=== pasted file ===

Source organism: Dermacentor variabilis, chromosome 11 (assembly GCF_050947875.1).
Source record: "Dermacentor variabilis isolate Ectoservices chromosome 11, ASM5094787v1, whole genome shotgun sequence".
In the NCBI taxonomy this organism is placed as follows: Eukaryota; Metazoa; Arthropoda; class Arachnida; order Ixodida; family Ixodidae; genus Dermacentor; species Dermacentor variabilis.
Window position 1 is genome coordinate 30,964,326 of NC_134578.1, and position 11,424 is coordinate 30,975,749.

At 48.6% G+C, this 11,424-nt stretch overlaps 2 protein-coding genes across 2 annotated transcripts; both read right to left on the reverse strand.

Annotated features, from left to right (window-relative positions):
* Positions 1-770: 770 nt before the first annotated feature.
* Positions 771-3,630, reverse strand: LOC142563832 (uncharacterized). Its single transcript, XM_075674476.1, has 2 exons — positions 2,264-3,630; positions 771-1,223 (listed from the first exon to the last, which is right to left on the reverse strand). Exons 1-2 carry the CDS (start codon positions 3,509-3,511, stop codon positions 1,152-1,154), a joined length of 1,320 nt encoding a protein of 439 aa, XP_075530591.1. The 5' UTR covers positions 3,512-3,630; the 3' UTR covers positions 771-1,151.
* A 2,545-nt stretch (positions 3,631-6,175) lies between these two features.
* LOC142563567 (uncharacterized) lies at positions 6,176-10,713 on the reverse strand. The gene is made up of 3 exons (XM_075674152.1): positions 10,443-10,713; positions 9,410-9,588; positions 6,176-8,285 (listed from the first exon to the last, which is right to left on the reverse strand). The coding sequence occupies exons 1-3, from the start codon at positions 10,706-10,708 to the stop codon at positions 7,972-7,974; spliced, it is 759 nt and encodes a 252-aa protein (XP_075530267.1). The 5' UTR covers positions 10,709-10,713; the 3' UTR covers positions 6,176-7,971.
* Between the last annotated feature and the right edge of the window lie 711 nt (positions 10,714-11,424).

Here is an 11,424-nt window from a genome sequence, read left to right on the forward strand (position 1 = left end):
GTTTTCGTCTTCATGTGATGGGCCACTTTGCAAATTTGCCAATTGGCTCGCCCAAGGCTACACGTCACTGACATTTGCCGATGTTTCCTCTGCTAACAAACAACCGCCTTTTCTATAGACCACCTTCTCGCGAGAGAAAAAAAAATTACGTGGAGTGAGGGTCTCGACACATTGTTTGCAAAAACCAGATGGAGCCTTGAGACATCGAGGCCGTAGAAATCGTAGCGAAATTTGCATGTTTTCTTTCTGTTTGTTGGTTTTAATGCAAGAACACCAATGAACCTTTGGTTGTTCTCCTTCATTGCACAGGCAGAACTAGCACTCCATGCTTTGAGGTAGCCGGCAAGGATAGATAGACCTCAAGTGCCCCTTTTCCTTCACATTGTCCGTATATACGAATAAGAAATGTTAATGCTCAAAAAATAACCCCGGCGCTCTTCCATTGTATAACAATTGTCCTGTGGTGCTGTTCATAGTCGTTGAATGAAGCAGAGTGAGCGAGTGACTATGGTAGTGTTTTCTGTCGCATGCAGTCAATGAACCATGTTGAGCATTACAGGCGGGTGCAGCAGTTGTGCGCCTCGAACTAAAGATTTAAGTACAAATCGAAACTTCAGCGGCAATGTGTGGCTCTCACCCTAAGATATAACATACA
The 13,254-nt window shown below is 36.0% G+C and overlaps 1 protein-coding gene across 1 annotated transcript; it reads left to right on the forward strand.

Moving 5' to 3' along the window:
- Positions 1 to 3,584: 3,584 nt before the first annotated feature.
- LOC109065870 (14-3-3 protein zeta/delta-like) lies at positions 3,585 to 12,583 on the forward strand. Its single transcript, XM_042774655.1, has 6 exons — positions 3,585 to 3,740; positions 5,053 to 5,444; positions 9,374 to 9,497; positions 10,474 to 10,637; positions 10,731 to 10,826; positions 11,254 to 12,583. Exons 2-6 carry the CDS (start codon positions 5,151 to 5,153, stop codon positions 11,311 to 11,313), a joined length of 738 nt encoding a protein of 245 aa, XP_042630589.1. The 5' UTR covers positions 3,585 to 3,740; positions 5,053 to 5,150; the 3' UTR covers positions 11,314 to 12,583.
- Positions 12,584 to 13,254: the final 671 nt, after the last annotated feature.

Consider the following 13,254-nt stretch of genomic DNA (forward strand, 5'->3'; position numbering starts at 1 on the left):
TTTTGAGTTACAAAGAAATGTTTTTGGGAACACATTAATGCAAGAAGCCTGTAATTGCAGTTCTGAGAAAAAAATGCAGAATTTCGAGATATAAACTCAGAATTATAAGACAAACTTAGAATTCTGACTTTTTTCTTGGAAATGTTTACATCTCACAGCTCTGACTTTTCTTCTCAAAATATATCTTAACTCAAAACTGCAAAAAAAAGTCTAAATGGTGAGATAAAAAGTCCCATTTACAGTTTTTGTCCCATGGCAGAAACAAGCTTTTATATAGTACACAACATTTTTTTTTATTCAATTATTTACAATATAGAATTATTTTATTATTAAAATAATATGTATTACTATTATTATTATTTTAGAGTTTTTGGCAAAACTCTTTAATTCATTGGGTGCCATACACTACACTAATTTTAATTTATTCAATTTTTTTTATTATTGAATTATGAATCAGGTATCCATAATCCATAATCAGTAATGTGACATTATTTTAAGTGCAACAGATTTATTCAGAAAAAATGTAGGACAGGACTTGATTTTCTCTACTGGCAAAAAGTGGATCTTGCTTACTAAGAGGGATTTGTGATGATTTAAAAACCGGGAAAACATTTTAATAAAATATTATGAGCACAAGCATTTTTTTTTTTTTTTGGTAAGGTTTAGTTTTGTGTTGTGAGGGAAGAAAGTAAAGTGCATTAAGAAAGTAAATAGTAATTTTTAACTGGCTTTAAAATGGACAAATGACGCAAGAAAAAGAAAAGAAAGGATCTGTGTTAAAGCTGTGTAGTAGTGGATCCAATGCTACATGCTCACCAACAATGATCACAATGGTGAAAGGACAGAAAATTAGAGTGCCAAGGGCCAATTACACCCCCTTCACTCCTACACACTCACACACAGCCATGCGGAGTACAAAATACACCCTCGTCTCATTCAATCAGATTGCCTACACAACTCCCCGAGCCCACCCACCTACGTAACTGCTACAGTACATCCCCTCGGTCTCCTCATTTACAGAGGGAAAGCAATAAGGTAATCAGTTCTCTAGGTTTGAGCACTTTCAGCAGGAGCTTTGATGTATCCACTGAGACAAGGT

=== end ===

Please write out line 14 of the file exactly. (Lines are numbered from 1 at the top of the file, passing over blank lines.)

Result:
The 13,254-nt window shown below is 36.0% G+C and overlaps 1 protein-coding gene across 1 annotated transcript; it reads left to right on the forward strand.